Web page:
Dance in the Fells

by Samantha Mullens

The piece that Monkeyhouse created for Dance in the Fells consisted of five sections, each with a different choreographer(s). Nikki's section was performed by Aisha and two recent Endicott College graduates Brianna Unsworth and Samantha Mullen. They each shared their thoughts with us on the experience. Here's what Samantha had to say. - Nicole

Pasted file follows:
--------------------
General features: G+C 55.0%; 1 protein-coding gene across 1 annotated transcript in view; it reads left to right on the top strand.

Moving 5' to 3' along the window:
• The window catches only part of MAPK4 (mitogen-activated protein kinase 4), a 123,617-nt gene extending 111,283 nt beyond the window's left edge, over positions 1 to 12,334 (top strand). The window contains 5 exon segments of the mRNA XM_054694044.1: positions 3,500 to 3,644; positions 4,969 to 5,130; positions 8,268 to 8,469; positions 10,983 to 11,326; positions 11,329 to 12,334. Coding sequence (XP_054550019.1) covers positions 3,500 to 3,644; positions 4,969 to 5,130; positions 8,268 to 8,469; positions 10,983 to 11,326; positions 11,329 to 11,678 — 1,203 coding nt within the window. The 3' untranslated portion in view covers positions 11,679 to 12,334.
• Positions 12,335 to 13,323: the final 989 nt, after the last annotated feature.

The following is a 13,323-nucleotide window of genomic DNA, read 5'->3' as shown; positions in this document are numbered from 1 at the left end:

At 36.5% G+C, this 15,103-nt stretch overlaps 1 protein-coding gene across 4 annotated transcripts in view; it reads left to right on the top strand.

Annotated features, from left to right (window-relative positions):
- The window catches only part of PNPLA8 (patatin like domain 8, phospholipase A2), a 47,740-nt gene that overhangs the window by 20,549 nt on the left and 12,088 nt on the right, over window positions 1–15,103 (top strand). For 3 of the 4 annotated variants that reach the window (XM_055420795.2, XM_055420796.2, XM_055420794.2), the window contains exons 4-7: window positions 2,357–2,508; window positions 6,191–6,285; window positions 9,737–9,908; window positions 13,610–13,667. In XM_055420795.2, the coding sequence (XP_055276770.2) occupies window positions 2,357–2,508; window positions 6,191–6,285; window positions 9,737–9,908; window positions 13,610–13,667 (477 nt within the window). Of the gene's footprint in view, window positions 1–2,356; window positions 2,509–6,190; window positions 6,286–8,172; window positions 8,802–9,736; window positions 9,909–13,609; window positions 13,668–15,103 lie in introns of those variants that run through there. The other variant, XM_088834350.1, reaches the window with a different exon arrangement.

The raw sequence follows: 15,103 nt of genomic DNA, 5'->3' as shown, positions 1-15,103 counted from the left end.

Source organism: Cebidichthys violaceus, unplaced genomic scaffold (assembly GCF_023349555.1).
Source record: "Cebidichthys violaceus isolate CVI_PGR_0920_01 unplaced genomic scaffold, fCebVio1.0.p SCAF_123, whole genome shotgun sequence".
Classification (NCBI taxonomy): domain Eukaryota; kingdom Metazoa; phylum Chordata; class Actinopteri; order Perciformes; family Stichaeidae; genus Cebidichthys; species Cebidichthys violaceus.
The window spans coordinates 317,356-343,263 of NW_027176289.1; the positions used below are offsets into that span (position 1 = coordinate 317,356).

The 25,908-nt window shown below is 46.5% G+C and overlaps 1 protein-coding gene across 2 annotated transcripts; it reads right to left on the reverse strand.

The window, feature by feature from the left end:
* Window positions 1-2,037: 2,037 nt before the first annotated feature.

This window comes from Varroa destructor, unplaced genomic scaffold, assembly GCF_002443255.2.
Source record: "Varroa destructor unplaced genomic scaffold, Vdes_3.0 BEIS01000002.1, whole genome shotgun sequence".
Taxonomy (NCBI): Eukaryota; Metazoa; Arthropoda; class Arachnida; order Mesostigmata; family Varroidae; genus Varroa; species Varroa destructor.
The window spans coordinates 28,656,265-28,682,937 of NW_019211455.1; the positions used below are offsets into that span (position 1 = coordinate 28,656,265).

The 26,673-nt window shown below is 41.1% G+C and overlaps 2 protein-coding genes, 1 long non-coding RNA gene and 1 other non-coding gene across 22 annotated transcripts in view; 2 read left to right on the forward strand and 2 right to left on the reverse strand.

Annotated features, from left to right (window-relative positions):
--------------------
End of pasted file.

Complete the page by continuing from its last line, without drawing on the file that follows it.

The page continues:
Dance at the Fells ended up being much more than just a performance; it was an eye opening experience. When I agreed to be a part of Nikki's piece, I thought it would just be learning her set choreography and rehearsing it. I had a perception that the performance would be just like the ensemble class at Endicott College. Prior to beginning the piece, I also hated improvisation, as I believed I wasn't good enough for it. The way that Nikki introduced the improvisation that would be used in her piece made me nervous; being water was difficult. My idea of stormy water is different from Bri's idea whose is different from Nikki's. I realized through the processes of putting the piece together that having my own style of improvisation is a good thing. In fact, it is what makes dance interesting. The first time we rehearsed at the performance site, I became more comfortable, and excited to be doing site-specific work. The evolution of the piece was also inspiring. It was the first time I had ever been a part of a company performance where it was out-of-the-box, strange, and beautiful. Painting the unitards helped me get into the mindset of being part of nature, not to mention that it was extremely fun to get painted. Working with other members of the company helped strengthen my commitment to my movement and really embrace whatever my body was doing. By the date of the performance, I had a better grasp on the dynamics of my movement, committing to the moment, and submerging myself into my character. Although it would have been much more enjoyable dancing in warm weather, the changing scenery made for a perfect placement for the story that was told. Looking back, it was a learning experience to find out what I truly like about dance, what I'm good at, and why it's okay to be quirky. It was a breath of fresh air to have viewers appreciate the art that was created instead of students who don't like what they don't understand instantly. I am extremely appreciative to be included in Monkeyhouse's performance.

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